If you’ve never flown half-way round the world and attempted to do anything more strenuous than lie on a beach or slowly pickle yourself in cheap lager, you won’t be able to fully appreciate how much travel and jetlag can affect you at the poker table. And the WSOPE was high time that the yanks received a dose of their own medicine, believes Beevers.

‘It’s a well-known fact that people perform better on home turf. It’s the same in poker as it is in football or any kind of sport. We’re able to get out of our own beds in the morning and drive in rather than fly 6,000 miles. You’re more relaxed and more focused.’

But when I repeat the claim made by Marc Goodwin in our WSOPE issue last year that the final table being dominated by young European internet players was not by chance, he reacts exasperatedly, the closest to a loss of composure that you’re likely to see. ‘Why not? It absolutely can be coincidence. Of course it can. If you play exactly the same field again this year you’ll get a very different result.’

‘There are a lot of young players coming in with many, many hands under their belt playing online. Some of them are fantastic players with a very different mindset and a very different style from someone like me who has been grafting for 15 years. In the WSOPE there were a number of top US players and you’d expect them to do better over time.’

He has a point. Gus Hansen (10th), Annie Duke (21th), Erick Lindgren (26th), Patrik Antonius (29th) and Jamie Gold (35) all live in the US and all cashed, and given a different card here or there things could have been different. But they weren’t. So what does Beevers think of the young players, and what are they successfully bringing to the game? ‘I felt that some of the young players who came through the online environment and did very well at the WSOPE weren’t polished,’ says Joe.

‘They had the aggression, which is a prerequisite of winning tournaments on a regular basis, but I wasn’t sure if they were able to change gears, adapt to different situations as well as people who have been successfully playing live for some time can. I don’t think that I could make a profit playing tournaments online, certainly not as well as some of these younger players. But I’m 40 years old. Why would I want to learn how to play tournaments online now?’

‘I’m happy playing cash online or live, and 15 to 20 very big tournaments a year where I’ve got the chance to win very big money, which I have done, thank you very much,’ grins Beevers, now back to his genial self.

Supply and demand

There is certainly more money in the game today thanks to the worldwide popularity of poker, and while most pros, Beevers included, have profited, they would be forgiven for saying that some of the romance has died.

The huge, predominantly American-facing, tournaments have become bright, glossy and televised, with more sponsor logos than Formula 1. But things are starting to come full circle in the UK. There are now so many eager players in the UK that several tours have sprung up to sate the demand of Hold’em: the Gala-backed Great British Poker Tour (GBPT), the Blue Square Grosvenor UK Poker Tour (GUKPT) and, for lower stakes players, the PokerPlayer-supported Amateur Poker Association & Tour.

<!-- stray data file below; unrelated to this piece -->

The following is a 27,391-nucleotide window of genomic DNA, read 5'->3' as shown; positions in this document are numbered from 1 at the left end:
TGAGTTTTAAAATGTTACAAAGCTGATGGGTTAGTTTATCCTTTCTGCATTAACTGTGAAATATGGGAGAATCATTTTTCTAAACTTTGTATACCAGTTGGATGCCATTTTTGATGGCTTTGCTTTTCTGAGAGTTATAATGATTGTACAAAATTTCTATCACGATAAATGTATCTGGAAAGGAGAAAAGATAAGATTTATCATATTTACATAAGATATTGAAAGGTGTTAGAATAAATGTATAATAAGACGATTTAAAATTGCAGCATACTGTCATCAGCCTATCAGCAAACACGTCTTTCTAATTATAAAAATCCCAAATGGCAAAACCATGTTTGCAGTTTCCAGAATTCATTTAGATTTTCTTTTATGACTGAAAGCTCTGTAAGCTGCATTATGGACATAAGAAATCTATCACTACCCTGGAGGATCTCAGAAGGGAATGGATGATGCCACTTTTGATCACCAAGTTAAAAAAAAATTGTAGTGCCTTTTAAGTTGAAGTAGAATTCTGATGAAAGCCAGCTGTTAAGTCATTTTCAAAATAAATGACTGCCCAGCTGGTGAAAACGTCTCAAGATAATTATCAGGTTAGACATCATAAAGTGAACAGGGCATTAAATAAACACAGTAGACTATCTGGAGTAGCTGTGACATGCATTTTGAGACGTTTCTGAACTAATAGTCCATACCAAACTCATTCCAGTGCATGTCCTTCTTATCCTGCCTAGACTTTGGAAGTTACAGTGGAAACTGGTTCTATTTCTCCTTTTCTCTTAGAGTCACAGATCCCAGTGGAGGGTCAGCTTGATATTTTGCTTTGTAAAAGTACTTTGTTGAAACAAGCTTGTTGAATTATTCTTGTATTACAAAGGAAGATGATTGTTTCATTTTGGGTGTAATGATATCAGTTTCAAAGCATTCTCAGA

‘The UK scene has exploded and it’s really great to see these new tours,’ says Beevers, ‘because it’s taking poker back 10 years. The [GBPT] has fields of around 100 to 150 players and you can actually see yourself winning these tournaments as opposed to facing 700, 800, or even several thousand. You’re playing with players from that casino. When you go to Edinburgh or Bristol to play an event you’re playing people from the local area. That’s a lot more the way that poker used to be.’ Beevers obviously has a soft spot for the GBPT, which is no surprise given that he is the reigning champion of season one.

Mr Happy

But like any player worth his salt, tournaments are not seen as his bread and butter, and you can often find Beevers breaking the short- handed Omaha action on Full Tilt at the $ 2/$ 4, $ 3/$ 6 and, occasionally, $ 5/$ 10 and $ 10/$ 20 levels. While the lower tables don’t sound like major balla’ action for a Full Tilt-sponsored player, you can’t underestimate how much more of an action game Omaha is compared to Hold’em. Even the $ 2/$ 4 tables create an average pot of close to $ 100 a hand.

‘People say to me, “You’ve just won a million dollars – why don’t you go and play $ 200/$ 400?” But playing at that level I could lose the million in a session. Why would I want to do that? I’m very happy and have a fantastic life. I play 100-120 hours a month on Full Tilt at relatively low stakes and regularly win $ 10,000 a month. And there’s sponsorship on top. I’m not greedy,’ says Beevers, who admits that he plays for larger stakes in the live environment where he can ‘see people and feel what’s going through their heads’.

Beevers also puts a lot of his recent success down to being happy, and as a long-term ambassador of the game you’d be hard- pressed to find anyone to begrudge The Elegance his success. He’s recently married and has twin daughters who have just turned two.

‘Having children completely changed my outlook on life. My responsibilities have completely changed. I’ve got life cover! How many professional poker players have got that? I’ve obviously grown up. You look at someone like Roland [de Wolfe] and he’s very happy living at home and travelling the world playing poker but I’m very happy with my wonderful wife and two amazing girls. I’ve got great friends and family, and life is good. Life is very, very good.’

One thing’s for sure, whether poker in the UK continues to grow or returns to its underground origins, you’ll find Beevers at plenty of final tables in the future, where he’ll be very happy indeed.